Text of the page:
moved by a suspended particle in a given time)2
= (some other quantities that we'll look at later) ÷ (number of molecules in one mole)
Our example fits this relation: if a mole only had one fourth as many molecules, suspended particles would only move twice as far: (2)2 = 1 ÷ (¼ ). The relation would also work if it took more molecules instead of fewer to make one mole. If molecules had only one millionth of the mass they actually do, a typical suspended particle would wander only one thousandth the distance it does: (1/1,000)2 = 1 ÷ (1,000,000). And if matter could be divided into infinitely small pieces-in other words, if there were no such thing as a smallest-possible unit of matter, so that a "molecule" of fluid had zero mass and it took an infinite number of them to make one mole-the suspended particles would travel zero distance: (0) 2 = 1 ÷ (infinity). In that case, the suspended particles would not be bounced around at all.
To find what a molecule's mass is-i.e., the number of molecules in one mole-we need to know those "other quantities" in the above equation. The reasoning Einstein used to determine them is interesting to follow.
Einstein showed that the suspended particles, being randomly bounced around by the fluid molecules, would diffuse throughout the fluid in accordance with an equation long known to mathematical physicists. This equation implies a simpler one, which relates the average change in the particles' positions to the time they spend being bounced around:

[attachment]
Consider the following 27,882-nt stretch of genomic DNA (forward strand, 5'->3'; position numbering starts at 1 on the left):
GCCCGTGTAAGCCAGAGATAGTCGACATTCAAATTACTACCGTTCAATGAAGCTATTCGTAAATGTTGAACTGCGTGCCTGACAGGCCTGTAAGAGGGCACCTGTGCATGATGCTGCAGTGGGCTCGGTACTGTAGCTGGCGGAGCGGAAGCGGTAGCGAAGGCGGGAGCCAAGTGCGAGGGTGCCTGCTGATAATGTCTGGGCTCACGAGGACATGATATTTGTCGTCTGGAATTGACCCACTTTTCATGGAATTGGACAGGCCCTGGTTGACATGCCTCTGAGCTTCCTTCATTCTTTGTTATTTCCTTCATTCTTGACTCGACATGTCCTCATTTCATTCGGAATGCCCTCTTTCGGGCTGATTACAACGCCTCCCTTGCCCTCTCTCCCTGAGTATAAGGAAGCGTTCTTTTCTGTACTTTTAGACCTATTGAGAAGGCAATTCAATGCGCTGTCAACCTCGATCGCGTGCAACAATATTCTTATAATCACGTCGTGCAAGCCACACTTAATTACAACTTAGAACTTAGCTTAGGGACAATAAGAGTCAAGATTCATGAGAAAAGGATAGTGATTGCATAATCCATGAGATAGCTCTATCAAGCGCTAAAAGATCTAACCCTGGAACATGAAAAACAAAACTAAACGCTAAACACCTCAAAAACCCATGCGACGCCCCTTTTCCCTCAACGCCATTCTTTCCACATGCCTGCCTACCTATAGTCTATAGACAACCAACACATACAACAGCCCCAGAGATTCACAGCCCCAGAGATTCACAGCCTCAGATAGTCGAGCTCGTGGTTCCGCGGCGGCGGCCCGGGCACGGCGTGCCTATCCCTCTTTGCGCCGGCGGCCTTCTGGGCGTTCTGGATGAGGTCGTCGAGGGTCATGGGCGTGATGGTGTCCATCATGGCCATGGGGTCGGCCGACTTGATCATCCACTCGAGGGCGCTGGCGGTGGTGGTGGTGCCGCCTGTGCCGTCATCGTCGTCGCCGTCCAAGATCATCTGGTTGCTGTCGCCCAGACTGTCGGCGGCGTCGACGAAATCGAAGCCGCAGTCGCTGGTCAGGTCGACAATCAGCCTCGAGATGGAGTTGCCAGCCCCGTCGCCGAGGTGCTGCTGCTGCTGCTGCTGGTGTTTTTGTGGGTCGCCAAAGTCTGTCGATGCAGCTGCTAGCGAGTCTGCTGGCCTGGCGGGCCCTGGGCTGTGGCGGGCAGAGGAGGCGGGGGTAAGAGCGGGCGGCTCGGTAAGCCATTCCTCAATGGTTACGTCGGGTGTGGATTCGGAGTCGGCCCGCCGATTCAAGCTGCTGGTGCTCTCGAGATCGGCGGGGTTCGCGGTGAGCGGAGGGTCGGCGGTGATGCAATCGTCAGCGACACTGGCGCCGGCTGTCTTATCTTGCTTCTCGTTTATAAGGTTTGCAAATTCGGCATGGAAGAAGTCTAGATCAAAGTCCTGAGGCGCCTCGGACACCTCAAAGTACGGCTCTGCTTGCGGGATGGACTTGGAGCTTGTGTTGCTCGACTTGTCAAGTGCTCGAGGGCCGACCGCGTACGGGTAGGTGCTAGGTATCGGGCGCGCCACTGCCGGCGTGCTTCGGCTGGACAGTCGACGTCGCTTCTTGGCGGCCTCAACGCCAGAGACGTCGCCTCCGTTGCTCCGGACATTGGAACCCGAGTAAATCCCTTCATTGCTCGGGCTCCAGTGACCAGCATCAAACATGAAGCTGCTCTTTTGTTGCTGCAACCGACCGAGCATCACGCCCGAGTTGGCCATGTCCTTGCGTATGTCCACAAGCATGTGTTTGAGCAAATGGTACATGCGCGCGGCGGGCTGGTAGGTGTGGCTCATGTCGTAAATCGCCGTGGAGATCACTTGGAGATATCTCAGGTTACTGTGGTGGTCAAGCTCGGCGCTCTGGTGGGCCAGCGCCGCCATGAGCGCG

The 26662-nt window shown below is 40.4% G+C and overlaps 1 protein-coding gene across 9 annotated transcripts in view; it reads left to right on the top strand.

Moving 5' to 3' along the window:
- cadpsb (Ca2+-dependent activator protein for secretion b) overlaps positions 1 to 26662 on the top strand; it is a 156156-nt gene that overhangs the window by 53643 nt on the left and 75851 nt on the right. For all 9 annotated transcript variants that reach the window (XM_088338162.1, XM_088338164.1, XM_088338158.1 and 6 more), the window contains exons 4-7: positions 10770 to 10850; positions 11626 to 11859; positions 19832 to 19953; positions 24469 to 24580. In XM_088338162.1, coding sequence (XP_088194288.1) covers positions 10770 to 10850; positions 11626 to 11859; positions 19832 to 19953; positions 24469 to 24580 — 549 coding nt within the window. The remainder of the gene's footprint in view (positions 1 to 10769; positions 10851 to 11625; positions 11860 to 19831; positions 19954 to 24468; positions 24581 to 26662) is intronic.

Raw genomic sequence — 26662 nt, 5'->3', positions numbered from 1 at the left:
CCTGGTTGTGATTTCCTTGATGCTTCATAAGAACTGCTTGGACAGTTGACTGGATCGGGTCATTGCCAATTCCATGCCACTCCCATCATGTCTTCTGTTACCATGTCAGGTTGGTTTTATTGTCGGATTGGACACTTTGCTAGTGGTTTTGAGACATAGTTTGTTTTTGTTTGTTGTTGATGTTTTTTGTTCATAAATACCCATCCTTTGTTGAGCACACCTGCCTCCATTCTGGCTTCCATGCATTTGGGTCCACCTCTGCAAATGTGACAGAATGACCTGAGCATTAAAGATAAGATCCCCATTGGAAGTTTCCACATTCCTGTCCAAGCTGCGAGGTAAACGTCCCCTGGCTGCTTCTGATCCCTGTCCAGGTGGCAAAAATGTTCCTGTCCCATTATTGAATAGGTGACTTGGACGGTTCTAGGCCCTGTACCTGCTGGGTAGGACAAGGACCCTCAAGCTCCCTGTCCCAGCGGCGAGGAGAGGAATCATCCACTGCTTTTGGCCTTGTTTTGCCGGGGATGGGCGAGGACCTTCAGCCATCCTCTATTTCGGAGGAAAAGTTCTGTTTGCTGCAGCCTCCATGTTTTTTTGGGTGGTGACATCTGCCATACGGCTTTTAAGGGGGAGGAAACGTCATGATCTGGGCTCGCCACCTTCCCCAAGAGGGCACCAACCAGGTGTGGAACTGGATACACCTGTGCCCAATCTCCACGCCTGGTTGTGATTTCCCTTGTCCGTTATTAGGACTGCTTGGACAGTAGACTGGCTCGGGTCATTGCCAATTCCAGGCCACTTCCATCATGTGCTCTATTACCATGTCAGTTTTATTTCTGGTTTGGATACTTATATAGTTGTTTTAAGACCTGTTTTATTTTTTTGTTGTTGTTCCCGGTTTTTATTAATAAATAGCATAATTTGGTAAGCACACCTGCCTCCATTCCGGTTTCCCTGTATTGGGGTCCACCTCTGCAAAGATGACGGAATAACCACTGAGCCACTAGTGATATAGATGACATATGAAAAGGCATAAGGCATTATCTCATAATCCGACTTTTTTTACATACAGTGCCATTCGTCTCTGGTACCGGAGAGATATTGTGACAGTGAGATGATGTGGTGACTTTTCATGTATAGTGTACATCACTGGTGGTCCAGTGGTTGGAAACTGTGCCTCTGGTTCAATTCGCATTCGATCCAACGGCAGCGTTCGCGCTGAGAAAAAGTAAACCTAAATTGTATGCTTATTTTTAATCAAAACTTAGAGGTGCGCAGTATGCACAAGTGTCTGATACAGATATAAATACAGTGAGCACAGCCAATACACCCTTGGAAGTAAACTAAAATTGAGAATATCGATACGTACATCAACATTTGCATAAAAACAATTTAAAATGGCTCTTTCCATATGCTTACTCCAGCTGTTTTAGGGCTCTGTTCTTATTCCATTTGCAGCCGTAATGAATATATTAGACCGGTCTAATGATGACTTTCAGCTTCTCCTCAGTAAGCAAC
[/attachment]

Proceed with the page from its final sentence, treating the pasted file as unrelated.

average of [(change in position along any one direction)2] = 2 x (time) x D,
where D is a quantity that characterizes the diffusion rate, and depends on the nature of the fluid and the particles suspended in it. This equation describes positional change along just one direction; the average square of the change for all the directions of three-dimensional space is three times this amount.
It turns out that D is related to the number of molecules in one mole, and to certain other characteristics of the suspension ("other quantities") that are easy to determine by experiment. To find how they are related, Einstein had to consider four different features of the fluid-particle suspension and how they themselves are related to these "other quantities" and to each other. These latter relationships are described by a set of equations that can be combined like pieces of a jigsaw puzzle to find the relationship of D to the size of a mole. The result of this assembly can be expressed like this: